The Supreme Court safeguards ‘Kaali’ director Leena Manimekalai from coercive action in relation to FIRs.

Friday, the Supreme Court gave NRI filmmaker Leena Manimekalai protection from any coercive action in relation to FIRs brought against her in four states over her documentary named ‘Kaali’, whose poster sparked controversy for allegedly offending religious sensibilities.

A bench presided over by Chief Justice of India D Y Chandrachud issued a notice on her petition and scheduled the next hearing for February 17. The bench stated that “in the interim, no coercive steps shall be taken against the petitioner either on the basis of the FIRs which have been instituted against her…or pursuant to any other FIR which may have been lodged or may be lodged hereafter in relation to the same film.”

Her attorney informed the court that a watch notice has been issued against Manimekalai, a graduate student in Canada, and that she is likely to face coercive measures.

“She has created a short video titled “kaali” that depicts the goddess. The argument is that there was intended to offend religious sentiments, and the film’s objective and purpose was to show Goddess Kali in an inclusive manner, as stated in the court’s order.

The court questioned the attorney if she had filed a plea under Section 482 of the Criminal Procedure Code to consolidate the many FIRs. The attorney stated that she had not yet filed a motion for the consolidation of the FIRs.

The bench, which also included Justice P S Narasimha, proceeded to issue a notice on this matter. “At this juncture, it appears prima facie that filing FIRs in numerous states will cause the petitioner grave damage. In accordance with the legislation, we are inclined to publish a notification so that all FIRs can be consolidated in one location. The petitioner may then seek her remedies under Section 482 of the Criminal Procedure Code, the judge noted.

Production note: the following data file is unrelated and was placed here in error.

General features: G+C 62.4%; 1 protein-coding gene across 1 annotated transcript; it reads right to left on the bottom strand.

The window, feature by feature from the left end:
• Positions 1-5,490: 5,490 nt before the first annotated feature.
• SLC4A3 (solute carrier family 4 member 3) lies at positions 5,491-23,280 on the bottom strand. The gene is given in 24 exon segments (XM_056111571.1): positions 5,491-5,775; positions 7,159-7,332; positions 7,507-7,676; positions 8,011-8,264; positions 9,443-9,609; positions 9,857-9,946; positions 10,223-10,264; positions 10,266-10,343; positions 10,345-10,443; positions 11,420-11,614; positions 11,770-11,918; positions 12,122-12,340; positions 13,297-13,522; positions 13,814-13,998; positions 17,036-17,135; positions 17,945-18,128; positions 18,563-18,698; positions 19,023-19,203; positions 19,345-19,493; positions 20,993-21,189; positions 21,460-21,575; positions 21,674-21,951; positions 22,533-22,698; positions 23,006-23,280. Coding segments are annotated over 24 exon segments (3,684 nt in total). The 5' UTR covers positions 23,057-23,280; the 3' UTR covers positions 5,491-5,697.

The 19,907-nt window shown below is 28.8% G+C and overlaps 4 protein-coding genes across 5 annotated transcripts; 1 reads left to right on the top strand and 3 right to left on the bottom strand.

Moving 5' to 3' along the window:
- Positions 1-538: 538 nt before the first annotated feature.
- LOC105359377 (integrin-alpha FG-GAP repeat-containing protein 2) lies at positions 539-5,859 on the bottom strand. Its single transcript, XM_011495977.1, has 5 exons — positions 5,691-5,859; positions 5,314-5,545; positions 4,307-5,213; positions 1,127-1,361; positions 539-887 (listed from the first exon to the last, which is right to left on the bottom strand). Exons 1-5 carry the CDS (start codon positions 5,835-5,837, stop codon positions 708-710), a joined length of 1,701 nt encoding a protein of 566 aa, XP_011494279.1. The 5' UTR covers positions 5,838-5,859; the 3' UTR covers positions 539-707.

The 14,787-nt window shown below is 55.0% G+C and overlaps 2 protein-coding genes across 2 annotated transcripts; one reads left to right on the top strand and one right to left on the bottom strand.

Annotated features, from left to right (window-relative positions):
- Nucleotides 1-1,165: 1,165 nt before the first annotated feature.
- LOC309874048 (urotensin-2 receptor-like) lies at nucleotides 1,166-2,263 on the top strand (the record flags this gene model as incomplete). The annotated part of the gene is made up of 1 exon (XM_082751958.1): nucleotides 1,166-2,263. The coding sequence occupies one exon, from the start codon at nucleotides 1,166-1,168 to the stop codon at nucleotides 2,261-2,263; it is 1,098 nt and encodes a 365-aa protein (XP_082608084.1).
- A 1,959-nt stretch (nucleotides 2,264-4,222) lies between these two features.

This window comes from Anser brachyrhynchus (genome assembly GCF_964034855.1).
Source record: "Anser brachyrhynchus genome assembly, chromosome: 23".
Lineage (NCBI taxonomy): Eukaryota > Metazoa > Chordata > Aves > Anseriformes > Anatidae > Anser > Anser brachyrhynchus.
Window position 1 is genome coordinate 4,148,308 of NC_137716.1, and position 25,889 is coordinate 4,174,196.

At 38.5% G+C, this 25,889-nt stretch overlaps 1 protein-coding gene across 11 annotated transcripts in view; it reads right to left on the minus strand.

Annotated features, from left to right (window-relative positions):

“Accordingly, we shall bring them all together… If we were to transport them to Delhi, you might file a 482 here and seek your remedies,” the CJI informed the attorney.

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Hi, my name is Nisha and I'm an educational journalist based in India. I've always been passionate about the power of education to transform lives, and that's what led me to pursue a career in journalism focused on this area. I completed my Bachelor's degree in English from Hindu College in Delhi in 2013 and then went on to earn my Master's in Journalism and Mass Communication from the Indian Institute of Mass Communication in 2017. During my studies, I also completed several short-term courses on Education in India, Sociology, and other related subjects to deepen my knowledge in this field. I'm particularly interested in improving access to quality education in rural areas, where students often face significant challenges. I've worked on a number of initiatives to address this issue, including advocating for better policies, resources, and practices that can make a difference. As an educational journalist, I'm passionate about using my platform to highlight important issues in the education space. I've covered a wide range of topics, including the impact of technology in the classroom, innovative approaches to teaching and learning, and the challenges facing students from marginalized communities. One of the things I love most about my work is the opportunity to constantly learn and grow. I'm an avid reader and believe that reading is key to expanding one's knowledge and perspective. I'm always seeking out new ideas and insights to help me better understand the world around me. In summary, as an educational journalist, I'm dedicated to using my skills and expertise to make a positive impact in the field of education. I'm committed to improving access to quality education for all students and to using my platform to raise awareness about important issues in this area.

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